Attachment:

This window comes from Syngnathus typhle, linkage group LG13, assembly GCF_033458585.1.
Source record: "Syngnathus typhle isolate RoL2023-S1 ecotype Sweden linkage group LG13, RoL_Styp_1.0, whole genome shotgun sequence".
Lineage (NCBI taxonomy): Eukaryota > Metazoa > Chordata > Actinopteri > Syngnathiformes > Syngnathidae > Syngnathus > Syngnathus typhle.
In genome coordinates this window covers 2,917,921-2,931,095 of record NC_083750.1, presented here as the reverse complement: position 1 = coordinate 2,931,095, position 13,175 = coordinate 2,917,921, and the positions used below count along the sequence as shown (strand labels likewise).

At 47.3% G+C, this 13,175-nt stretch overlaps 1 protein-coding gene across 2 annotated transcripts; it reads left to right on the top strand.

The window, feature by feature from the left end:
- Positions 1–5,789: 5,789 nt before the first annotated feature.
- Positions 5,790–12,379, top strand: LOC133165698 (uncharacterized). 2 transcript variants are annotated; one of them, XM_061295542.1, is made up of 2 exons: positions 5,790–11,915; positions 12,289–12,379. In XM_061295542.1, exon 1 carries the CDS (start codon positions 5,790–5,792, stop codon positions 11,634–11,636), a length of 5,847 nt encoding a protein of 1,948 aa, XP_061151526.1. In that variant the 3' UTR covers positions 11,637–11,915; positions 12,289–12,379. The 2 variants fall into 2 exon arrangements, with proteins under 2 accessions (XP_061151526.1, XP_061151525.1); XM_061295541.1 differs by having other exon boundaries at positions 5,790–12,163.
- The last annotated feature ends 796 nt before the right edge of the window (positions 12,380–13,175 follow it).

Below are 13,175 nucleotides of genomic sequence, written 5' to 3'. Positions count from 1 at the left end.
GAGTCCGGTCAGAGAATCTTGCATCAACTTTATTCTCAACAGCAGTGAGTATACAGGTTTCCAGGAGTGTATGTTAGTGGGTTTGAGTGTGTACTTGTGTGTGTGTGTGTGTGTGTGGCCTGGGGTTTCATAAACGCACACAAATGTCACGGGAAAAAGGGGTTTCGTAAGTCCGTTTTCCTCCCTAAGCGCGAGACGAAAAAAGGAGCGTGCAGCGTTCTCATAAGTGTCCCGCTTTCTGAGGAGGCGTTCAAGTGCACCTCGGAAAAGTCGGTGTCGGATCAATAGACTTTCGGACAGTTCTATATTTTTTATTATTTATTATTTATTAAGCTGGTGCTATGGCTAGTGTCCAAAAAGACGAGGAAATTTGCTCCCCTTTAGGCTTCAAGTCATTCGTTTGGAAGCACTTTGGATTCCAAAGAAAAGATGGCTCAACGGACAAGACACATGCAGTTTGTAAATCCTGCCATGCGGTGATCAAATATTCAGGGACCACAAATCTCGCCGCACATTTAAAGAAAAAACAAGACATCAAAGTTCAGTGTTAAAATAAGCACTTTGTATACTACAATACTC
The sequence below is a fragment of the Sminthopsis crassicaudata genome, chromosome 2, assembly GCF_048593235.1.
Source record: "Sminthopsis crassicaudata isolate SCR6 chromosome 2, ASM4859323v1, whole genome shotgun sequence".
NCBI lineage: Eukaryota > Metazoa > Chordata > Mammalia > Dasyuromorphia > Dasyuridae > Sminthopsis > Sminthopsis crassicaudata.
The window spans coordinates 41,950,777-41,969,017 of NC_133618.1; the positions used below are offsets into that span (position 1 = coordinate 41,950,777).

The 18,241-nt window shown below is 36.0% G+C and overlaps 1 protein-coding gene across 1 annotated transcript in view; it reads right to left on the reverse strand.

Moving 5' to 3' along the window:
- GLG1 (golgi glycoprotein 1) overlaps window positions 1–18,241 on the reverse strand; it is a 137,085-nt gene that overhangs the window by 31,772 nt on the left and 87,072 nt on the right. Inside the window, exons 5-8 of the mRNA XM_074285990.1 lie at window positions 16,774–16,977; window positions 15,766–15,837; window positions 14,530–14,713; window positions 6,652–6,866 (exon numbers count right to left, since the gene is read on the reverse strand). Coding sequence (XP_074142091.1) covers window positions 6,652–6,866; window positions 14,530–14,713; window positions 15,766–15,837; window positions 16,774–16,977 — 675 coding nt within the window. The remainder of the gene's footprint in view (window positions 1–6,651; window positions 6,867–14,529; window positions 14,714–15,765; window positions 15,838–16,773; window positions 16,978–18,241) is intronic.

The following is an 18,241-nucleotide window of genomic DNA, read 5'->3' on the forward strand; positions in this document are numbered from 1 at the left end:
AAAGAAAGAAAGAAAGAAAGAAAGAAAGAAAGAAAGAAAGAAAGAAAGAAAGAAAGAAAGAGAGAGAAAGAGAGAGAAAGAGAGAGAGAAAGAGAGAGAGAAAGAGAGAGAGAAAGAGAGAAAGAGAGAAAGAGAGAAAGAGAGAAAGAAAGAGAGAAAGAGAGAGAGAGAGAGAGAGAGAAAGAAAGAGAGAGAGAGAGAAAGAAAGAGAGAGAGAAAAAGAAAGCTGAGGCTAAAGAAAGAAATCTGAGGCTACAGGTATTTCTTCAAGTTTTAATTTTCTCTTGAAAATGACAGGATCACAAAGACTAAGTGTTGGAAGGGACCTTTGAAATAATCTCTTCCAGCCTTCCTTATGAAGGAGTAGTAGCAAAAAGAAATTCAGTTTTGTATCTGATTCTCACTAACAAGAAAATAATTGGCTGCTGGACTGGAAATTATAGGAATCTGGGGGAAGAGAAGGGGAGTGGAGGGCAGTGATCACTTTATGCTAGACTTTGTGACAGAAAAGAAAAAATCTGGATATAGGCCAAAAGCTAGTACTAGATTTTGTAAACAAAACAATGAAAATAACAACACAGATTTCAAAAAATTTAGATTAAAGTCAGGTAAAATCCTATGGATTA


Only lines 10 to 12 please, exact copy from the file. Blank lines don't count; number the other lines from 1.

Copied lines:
Below are 13,175 nucleotides of genomic sequence, written 5' to 3'. Positions count from 1 at the left end.
GAGTCCGGTCAGAGAATCTTGCATCAACTTTATTCTCAACAGCAGTGAGTATACAGGTTTCCAGGAGTGTATGTTAGTGGGTTTGAGTGTGTACTTGTGTGTGTGTGTGTGTGTGTGGCCTGGGGTTTCATAAACGCACACAAATGTCACGGGAAAAAGGGGTTTCGTAAGTCCGTTTTCCTCCCTAAGCGCGAGACGAAAAAAGGAGCGTGCAGCGTTCTCATAAGTGTCCCGCTTTCTGAGGAGGCGTTCAAGTGCACCTCGGAAAAGTCGGTGTCGGATCAATAGACTTTCGGACAGTTCTATATTTTTTATTATTTATTATTTATTAAGCTGGTGCTATGGCTAGTGTCCAAAAAGACGAGGAAATTTGCTCCCCTTTAGGCTTCAAGTCATTCGTTTGGAAGCACTTTGGATTCCAAAGAAAAGATGGCTCAACGGACAAGACACATGCAGTTTGTAAATCCTGCCATGCGGTGATCAAATATTCAGGGACCACAAATCTCGCCGCACATTTAAAGAAAAAACAAGACATCAAAGTTCAGTGTTAAAATAAGCACTTTGTATACTACAATACTC
The sequence below is a fragment of the Sminthopsis crassicaudata genome, chromosome 2, assembly GCF_048593235.1.